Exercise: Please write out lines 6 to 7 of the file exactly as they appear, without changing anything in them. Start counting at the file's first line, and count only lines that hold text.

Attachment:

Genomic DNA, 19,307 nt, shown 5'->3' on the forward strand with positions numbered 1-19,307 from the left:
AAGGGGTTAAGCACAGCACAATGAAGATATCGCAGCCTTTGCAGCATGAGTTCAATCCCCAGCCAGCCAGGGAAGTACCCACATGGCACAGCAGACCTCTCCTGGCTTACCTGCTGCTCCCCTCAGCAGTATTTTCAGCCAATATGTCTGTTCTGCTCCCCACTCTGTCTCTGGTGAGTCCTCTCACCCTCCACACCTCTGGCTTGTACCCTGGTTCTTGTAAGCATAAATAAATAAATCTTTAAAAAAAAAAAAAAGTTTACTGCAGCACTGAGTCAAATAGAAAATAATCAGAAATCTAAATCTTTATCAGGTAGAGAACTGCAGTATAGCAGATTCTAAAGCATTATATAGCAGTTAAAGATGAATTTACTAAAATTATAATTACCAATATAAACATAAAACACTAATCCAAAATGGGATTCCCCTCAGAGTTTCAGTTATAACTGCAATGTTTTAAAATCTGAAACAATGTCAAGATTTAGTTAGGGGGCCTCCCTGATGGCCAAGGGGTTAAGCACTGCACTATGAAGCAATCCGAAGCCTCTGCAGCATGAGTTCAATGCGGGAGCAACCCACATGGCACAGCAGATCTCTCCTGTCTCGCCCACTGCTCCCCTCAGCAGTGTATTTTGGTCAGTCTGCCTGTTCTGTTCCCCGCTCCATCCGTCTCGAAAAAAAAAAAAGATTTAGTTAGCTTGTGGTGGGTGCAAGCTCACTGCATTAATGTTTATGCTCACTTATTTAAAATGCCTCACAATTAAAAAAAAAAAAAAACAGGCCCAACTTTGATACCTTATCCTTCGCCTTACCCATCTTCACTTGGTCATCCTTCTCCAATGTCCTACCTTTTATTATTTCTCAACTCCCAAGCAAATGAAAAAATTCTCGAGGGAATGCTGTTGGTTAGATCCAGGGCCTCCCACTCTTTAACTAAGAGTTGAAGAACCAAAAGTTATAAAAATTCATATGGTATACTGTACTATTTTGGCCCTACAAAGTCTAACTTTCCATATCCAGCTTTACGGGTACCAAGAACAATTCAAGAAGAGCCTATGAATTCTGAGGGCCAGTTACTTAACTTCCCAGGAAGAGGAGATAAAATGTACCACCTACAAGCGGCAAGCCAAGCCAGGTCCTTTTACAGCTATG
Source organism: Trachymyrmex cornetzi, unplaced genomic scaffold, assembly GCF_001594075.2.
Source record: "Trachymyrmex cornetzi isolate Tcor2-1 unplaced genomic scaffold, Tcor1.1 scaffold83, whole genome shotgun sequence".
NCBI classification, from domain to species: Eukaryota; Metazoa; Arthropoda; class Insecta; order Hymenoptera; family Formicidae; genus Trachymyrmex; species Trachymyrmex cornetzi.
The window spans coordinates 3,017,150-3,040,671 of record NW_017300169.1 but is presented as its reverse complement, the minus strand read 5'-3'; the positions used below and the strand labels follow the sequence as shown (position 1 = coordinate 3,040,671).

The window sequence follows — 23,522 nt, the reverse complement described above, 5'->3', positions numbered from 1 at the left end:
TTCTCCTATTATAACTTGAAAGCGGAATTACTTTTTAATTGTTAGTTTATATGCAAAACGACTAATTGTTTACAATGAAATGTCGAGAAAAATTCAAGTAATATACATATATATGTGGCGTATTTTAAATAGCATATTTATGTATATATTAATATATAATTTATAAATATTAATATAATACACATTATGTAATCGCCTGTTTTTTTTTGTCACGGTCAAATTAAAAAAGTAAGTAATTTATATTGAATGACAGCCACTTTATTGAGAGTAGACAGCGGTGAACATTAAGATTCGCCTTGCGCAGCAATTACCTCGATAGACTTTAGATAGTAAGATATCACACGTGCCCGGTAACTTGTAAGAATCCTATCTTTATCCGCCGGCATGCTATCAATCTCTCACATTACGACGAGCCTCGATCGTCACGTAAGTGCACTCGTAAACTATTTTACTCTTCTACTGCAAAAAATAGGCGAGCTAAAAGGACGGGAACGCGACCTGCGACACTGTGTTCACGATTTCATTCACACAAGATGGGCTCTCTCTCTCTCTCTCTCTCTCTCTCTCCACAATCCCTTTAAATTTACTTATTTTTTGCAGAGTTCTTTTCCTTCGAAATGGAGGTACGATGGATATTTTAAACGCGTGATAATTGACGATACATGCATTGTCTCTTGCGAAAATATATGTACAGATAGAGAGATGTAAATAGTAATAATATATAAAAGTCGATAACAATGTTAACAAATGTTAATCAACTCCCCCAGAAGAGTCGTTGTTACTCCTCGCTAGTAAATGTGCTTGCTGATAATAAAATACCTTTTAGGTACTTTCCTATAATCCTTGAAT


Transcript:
The window spans coordinates 3,017,150-3,040,671 of record NW_017300169.1 but is presented as its reverse complement, the minus strand read 5'-3'; the positions used below and the strand labels follow the sequence as shown (position 1 = coordinate 3,040,671).

The window sequence follows — 23,522 nt, the reverse complement described above, 5'->3', positions numbered from 1 at the left end: